<div class="inline-image__credit">Photo Illustration by Elizabeth Brockway/The Daily Beast/Getty, Photos: Alex Brook Lynn</div>
Photo Illustration by Elizabeth Brockway/The Daily Beast/Getty, Photos: Alex Brook Lynn

Waiting is for Suckers

Fertility works on a maddening, cyclical progression through time, where the years orbit around the monthly menstrual cycle, itself revolving around daily fluctuations in hormone levels. First is the gradual decrease in one’s ovarian reserve: people with ovaries are born with all of the eggs they are ever going to have, and mature eggs are released each month one or two at a time; however, hundreds of eggs which never mature extinguish each month. On top of that, the ovaries naturally tend to lead with ‘healthier’ eggs earlier in life. When I understood that the “ticking clock” is an appropriate euphemism, I wanted answers as fast as I could have them, but I discovered that there are a lot of gatekeeping measures to bottleneck access to fertility support.

In general, the recommendation from ACOG (American College of Obstetricians and Gynecologists) is that, if you are under 35, they want you to try “naturally” for a year before doing any kind of testing whatsoever; if you are over 35, the recommendation reduces to 6 months. Even 6 months seemed too long to wait for even initial testing. If I had a blocked tube or no eggs at all, I wanted to know upfront.

If a doctor had told me to wait, I would have gone to a different doctor and said what I had to say. To me, these are arbitrary requirements that only benefit insurance companies to the detriment of reproductive health. Luckily, we do not yet live in a world in which, by law, our bodily functions and sexual activity are tracked and the data automatically shared with our medical providers. My doctor had to trust that the amount of time I claimed to have been trying was accurate.

My first gauntlet of tests would provide my diagnosis.

  • HSG or Hysterosalpingogram is an X-ray of your fallopian tubes and uterus. This is to spot any blockages in the tubes or defects in the uterus: a useful thing to know because some blockages are treatable and in some cases doctors advise patients to move straight to IVF.

  • FSH blood tests measure the “Follicle-Stimulating Hormone,” which prompts the ovaries to make mature eggs each month.

  • AMH Level blood tests measure the “Anti-Müllerian Hormone,” which, among other things, can predict how plentiful one’s ovarian reserve is. An ovarian reserve indicates how capable the ovary is to provide “egg cells.” If the ovarian reserve is too low to reasonably expect fertilization, many people pursue alternative options such as egg donation.

  • Male fertility assessment. It’s a no-brainer to test the ejaculation for sperm count and sperm mobility before I underwent a bunch of pokes, prods, X-Rays, and ultrasounds.

<div class="inline-image__credit">Photo Illustration by Elizabeth Brockway/The Daily Beast/Getty, Photos: Alex Brook Lynn</div>
Photo Illustration by Elizabeth Brockway/The Daily Beast/Getty, Photos: Alex Brook Lynn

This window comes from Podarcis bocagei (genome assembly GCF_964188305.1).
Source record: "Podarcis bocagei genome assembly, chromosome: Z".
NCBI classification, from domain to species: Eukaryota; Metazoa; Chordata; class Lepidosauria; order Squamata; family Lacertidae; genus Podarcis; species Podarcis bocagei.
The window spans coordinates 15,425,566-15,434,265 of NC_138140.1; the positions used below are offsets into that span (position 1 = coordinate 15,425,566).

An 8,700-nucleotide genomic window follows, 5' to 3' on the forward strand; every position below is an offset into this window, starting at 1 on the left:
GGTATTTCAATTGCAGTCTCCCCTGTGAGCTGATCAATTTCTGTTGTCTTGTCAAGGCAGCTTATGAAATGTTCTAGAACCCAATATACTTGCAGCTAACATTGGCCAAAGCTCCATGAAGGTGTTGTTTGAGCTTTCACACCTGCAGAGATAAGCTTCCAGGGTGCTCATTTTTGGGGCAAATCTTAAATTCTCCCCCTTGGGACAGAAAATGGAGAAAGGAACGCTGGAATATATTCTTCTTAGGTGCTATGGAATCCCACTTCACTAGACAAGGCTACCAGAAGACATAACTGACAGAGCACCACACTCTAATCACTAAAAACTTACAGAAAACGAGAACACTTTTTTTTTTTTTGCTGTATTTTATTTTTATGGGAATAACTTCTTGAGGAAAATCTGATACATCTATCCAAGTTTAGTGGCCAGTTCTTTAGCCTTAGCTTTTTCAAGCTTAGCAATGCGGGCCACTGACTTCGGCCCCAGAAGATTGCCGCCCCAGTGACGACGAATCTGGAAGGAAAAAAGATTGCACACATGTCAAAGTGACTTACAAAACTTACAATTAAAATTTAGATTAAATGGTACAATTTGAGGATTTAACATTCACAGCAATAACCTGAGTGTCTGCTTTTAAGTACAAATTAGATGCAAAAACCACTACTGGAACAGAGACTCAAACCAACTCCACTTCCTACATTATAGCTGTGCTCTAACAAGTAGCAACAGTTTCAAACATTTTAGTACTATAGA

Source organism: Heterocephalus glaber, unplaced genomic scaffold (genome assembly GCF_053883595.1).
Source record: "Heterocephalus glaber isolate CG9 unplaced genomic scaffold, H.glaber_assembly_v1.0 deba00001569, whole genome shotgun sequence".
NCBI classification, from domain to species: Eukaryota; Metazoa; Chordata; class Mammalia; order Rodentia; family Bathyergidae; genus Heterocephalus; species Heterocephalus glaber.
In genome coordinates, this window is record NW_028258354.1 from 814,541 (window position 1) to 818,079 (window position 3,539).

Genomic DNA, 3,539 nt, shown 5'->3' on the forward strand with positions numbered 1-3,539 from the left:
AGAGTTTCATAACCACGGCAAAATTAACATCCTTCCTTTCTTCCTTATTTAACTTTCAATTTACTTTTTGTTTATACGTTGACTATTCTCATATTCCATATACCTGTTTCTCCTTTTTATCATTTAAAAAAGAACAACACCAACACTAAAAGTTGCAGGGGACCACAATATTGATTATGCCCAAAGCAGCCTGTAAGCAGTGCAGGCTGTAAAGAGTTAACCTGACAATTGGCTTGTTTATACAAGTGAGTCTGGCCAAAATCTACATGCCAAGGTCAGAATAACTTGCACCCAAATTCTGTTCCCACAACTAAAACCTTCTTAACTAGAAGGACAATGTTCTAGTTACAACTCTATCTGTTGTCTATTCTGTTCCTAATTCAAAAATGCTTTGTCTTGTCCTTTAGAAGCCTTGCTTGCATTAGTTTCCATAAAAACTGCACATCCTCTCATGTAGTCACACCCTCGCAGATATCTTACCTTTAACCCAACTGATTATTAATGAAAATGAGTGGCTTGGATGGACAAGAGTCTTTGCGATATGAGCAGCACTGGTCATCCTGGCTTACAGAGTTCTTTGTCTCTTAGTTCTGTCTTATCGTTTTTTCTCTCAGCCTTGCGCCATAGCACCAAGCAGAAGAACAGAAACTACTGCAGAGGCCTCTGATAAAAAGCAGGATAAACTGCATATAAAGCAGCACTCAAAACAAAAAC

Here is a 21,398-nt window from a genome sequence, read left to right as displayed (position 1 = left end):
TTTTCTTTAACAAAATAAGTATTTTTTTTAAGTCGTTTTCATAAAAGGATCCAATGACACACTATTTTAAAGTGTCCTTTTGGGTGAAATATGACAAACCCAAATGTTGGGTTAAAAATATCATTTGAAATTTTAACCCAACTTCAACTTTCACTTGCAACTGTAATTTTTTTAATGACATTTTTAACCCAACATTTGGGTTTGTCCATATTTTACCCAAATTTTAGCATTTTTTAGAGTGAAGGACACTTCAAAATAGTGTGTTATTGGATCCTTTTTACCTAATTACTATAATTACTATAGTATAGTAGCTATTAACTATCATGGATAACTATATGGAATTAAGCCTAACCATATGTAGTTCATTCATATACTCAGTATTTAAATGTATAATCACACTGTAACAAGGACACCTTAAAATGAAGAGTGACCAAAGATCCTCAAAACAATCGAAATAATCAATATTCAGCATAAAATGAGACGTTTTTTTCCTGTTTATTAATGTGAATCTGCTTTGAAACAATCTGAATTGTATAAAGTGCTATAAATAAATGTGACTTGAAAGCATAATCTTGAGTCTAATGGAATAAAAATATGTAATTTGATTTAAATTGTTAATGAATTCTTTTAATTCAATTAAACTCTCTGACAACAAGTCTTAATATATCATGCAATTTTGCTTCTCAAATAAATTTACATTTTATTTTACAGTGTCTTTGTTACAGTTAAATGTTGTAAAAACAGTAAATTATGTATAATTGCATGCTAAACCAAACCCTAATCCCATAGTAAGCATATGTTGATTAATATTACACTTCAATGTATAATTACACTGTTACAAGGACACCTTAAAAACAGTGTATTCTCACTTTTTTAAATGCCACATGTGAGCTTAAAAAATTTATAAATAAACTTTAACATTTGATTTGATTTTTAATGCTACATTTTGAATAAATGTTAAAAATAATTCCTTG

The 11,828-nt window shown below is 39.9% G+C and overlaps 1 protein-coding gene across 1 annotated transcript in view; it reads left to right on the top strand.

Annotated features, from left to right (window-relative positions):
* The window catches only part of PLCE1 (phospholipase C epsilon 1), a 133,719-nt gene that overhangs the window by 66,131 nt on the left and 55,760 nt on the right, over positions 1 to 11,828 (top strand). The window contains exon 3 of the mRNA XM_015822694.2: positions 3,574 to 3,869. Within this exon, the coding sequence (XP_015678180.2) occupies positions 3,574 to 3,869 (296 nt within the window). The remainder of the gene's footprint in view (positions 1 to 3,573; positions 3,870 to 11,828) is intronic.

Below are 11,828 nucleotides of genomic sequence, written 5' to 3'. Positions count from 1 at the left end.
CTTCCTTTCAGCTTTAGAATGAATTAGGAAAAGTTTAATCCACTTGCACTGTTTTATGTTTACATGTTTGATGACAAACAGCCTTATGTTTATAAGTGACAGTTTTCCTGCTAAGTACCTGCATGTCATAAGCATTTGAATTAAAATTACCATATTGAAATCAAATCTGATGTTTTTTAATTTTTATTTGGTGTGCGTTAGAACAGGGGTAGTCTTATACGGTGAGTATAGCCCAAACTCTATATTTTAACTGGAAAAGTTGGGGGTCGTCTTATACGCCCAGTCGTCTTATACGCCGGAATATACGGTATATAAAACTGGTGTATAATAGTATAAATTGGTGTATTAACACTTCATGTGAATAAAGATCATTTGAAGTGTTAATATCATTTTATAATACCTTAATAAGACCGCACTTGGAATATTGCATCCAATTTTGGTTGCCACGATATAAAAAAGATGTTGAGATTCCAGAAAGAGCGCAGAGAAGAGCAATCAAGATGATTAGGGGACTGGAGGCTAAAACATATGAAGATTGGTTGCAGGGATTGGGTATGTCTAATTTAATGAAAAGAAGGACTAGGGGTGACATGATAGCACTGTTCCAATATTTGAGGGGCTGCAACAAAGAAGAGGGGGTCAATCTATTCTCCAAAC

Know Your Handicap

My fertility doctor said something very useful to me at the start: “Eggs get old, uteruses don’t.” It’s good to know what you have going for you. In our initial consultation, she asked me if I had ever been pregnant. I told her that I had, as a teenager, and that it had ended in termination. It was the first time that fact about my history was an encouraging reveal.

“Oh,” she said, raising her eyebrows.

“Is that bad?” I asked, worried that I had harmed my uterus with an abortion.

“Not at all,” she answered. “It’s good information. We know that you can get pregnant.” She explained that abortions do not harm the uterus or make it harder to get pregnant, if they are done properly by medical professionals.

I also looked at my family history. Most women on my mother’s side had stopped having kids by their early thirties, and there were a few stories of miscarriages beyond that age.

The results of my initial tests came in. My ovarian reserve was high, above average, according to her. There were no polyps or blockages, the pipes were all clear. My diagnosis was “unexplained infertility”, which is common for people in my age group.

Even if my blood was saying that I had a big ovarian reserve, there was no way to tell how many of my eggs would go on to become feasible embryos until we scooped ’em out and took a look at how they developed. My uterus looked fine in the ultrasounds, but what did we really know until we put an embryo in to see if it would take. They can gauge a lot but the rub is that sometimes in order to truly diagnose the issue, doctors just have to try it out and see. It’s a hell of a hard way to find out what you have going for you.

My doctor suggested IVF as it was the quickest way to get pregnant with a reduction in the possibility of miscarriage—but me being suspicious of the waiter that always suggests the lobster, I wanted to know what the other options were. We were told about medication that can stimulate ovulation, or something called IUI (Intrauterine insemination). Medication is administered to control ovulation, the cervix is dilated, and sperm is inserted directly into the uterus. The success rates of these options were almost as low as just trying naturally. If my diagnosis was different—if my infertility had been due to an irregular period or endometriosis, and I was a few years younger—maybe I would have rolled the dice on these methods. I decided to go straight for IVF. I ordered the lobster. I wanted the quickest, best shot at getting pregnant.